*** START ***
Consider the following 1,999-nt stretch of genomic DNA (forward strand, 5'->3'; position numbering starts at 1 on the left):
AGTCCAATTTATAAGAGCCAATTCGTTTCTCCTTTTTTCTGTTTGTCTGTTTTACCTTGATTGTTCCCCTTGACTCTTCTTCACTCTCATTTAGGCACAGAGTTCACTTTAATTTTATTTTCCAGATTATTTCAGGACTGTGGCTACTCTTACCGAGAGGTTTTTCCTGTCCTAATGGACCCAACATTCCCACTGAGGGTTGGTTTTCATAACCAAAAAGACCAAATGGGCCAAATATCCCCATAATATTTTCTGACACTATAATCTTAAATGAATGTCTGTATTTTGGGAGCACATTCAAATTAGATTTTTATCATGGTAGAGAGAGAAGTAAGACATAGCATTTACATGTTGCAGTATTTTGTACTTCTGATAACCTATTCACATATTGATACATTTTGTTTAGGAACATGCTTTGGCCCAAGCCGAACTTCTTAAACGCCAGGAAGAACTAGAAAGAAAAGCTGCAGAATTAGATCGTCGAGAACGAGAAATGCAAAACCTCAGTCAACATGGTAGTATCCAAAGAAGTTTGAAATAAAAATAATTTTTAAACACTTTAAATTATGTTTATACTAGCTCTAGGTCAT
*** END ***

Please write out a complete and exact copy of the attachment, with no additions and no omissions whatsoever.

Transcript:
Consider the following 1,999-nt stretch of genomic DNA (forward strand, 5'->3'; position numbering starts at 1 on the left):
AGTCCAATTTATAAGAGCCAATTCGTTTCTCCTTTTTTCTGTTTGTCTGTTTTACCTTGATTGTTCCCCTTGACTCTTCTTCACTCTCATTTAGGCACAGAGTTCACTTTAATTTTATTTTCCAGATTATTTCAGGACTGTGGCTACTCTTACCGAGAGGTTTTTCCTGTCCTAATGGACCCAACATTCCCACTGAGGGTTGGTTTTCATAACCAAAAAGACCAAATGGGCCAAATATCCCCATAATATTTTCTGACACTATAATCTTAAATGAATGTCTGTATTTTGGGAGCACATTCAAATTAGATTTTTATCATGGTAGAGAGAGAAGTAAGACATAGCATTTACATGTTGCAGTATTTTGTACTTCTGATAACCTATTCACATATTGATACATTTTGTTTAGGAACATGCTTTGGCCCAAGCCGAACTTCTTAAACGCCAGGAAGAACTAGAAAGAAAAGCTGCAGAATTAGATCGTCGAGAACGAGAAATGCAAAACCTCAGTCAACATGGTAGTATCCAAAGAAGTTTGAAATAAAAATAATTTTTAAACACTTTAAATTATGTTTATACTAGCTCTAGGTCAT